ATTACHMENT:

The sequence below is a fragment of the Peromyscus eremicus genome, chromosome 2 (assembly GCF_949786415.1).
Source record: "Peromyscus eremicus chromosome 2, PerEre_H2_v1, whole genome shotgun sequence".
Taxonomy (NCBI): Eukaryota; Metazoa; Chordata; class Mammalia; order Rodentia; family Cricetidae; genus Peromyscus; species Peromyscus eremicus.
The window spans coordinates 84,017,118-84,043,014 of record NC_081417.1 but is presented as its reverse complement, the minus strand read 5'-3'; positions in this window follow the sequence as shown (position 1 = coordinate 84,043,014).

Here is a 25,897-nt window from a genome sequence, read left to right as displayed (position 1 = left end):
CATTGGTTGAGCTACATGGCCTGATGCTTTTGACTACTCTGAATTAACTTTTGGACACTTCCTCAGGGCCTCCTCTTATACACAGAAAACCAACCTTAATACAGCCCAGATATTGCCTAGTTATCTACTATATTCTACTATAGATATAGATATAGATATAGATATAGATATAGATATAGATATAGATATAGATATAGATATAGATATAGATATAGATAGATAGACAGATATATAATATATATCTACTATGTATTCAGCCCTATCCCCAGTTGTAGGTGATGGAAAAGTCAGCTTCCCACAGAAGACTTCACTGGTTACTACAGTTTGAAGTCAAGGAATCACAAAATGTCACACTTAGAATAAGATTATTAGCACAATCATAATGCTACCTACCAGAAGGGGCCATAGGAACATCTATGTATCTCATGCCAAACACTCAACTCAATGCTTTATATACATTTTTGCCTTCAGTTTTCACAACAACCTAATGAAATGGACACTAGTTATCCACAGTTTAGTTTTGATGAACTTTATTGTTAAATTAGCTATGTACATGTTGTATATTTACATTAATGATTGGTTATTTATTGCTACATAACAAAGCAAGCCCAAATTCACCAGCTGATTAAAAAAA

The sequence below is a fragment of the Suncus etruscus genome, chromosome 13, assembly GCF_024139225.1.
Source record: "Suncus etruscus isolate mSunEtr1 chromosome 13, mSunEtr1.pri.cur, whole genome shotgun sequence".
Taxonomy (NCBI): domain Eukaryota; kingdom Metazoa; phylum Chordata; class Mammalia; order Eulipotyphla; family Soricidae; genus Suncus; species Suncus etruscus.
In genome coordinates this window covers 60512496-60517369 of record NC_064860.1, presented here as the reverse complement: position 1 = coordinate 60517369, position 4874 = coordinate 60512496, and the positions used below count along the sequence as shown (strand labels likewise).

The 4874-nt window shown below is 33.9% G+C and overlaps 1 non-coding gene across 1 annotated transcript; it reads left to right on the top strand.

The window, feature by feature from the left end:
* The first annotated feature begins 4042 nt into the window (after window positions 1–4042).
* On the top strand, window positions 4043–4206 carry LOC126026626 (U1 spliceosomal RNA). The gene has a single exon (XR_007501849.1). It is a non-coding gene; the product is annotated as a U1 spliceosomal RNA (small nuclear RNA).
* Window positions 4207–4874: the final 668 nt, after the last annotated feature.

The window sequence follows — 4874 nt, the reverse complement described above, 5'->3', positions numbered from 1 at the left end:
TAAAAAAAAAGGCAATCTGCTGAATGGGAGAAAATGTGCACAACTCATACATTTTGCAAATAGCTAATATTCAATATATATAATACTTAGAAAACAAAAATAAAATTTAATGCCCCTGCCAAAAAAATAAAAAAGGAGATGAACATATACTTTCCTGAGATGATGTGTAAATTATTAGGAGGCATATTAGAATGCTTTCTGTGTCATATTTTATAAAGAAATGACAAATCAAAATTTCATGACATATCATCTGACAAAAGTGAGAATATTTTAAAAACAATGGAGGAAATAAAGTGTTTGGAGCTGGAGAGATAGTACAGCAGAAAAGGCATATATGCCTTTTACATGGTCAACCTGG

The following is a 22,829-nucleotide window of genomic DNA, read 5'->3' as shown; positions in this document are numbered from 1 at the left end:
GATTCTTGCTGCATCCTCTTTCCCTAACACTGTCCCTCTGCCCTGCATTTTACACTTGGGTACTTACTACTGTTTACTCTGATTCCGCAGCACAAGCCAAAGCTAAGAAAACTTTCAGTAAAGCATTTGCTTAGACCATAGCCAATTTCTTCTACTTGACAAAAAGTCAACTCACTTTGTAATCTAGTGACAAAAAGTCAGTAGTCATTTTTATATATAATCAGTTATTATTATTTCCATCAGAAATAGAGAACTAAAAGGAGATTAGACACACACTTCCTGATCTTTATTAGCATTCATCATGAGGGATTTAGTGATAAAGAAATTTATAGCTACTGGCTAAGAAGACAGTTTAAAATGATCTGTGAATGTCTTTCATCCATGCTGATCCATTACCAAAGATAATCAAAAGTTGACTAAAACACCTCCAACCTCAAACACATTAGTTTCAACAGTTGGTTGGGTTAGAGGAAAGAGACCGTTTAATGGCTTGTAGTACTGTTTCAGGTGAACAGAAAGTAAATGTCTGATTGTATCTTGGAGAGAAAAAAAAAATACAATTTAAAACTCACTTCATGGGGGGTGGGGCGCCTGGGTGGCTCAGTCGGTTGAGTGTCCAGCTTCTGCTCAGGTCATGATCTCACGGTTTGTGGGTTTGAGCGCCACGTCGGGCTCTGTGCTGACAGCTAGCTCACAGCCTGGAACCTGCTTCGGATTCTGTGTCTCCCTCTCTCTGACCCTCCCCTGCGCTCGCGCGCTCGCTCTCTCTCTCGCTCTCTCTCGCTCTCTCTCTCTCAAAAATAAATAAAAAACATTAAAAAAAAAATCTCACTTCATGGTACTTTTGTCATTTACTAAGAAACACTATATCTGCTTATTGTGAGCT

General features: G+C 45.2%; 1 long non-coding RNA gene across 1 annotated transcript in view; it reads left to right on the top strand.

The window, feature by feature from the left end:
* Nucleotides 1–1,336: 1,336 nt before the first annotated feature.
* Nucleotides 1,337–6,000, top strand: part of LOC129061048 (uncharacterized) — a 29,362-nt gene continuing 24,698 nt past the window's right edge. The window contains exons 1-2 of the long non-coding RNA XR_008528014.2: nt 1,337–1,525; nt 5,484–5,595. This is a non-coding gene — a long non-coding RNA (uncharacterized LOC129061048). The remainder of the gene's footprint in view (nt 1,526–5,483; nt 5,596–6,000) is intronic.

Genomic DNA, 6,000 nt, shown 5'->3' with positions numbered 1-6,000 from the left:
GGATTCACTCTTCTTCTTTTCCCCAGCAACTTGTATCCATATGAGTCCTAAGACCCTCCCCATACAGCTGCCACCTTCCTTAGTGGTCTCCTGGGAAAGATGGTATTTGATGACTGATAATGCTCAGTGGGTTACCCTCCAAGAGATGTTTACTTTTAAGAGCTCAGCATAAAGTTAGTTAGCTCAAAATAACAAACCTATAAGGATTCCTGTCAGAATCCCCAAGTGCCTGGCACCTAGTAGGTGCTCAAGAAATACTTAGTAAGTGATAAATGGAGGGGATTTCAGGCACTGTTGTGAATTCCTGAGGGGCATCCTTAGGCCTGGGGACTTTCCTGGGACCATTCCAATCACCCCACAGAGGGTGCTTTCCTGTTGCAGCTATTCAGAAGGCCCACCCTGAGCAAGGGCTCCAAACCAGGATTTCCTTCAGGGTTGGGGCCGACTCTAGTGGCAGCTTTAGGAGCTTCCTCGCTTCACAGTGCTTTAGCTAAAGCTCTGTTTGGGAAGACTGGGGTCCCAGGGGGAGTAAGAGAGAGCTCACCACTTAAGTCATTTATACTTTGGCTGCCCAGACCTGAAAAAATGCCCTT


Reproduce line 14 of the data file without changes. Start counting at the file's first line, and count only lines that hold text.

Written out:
* On the top strand, window positions 4043–4206 carry LOC126026626 (U1 spliceosomal RNA). The gene has a single exon (XR_007501849.1). It is a non-coding gene; the product is annotated as a U1 spliceosomal RNA (small nuclear RNA).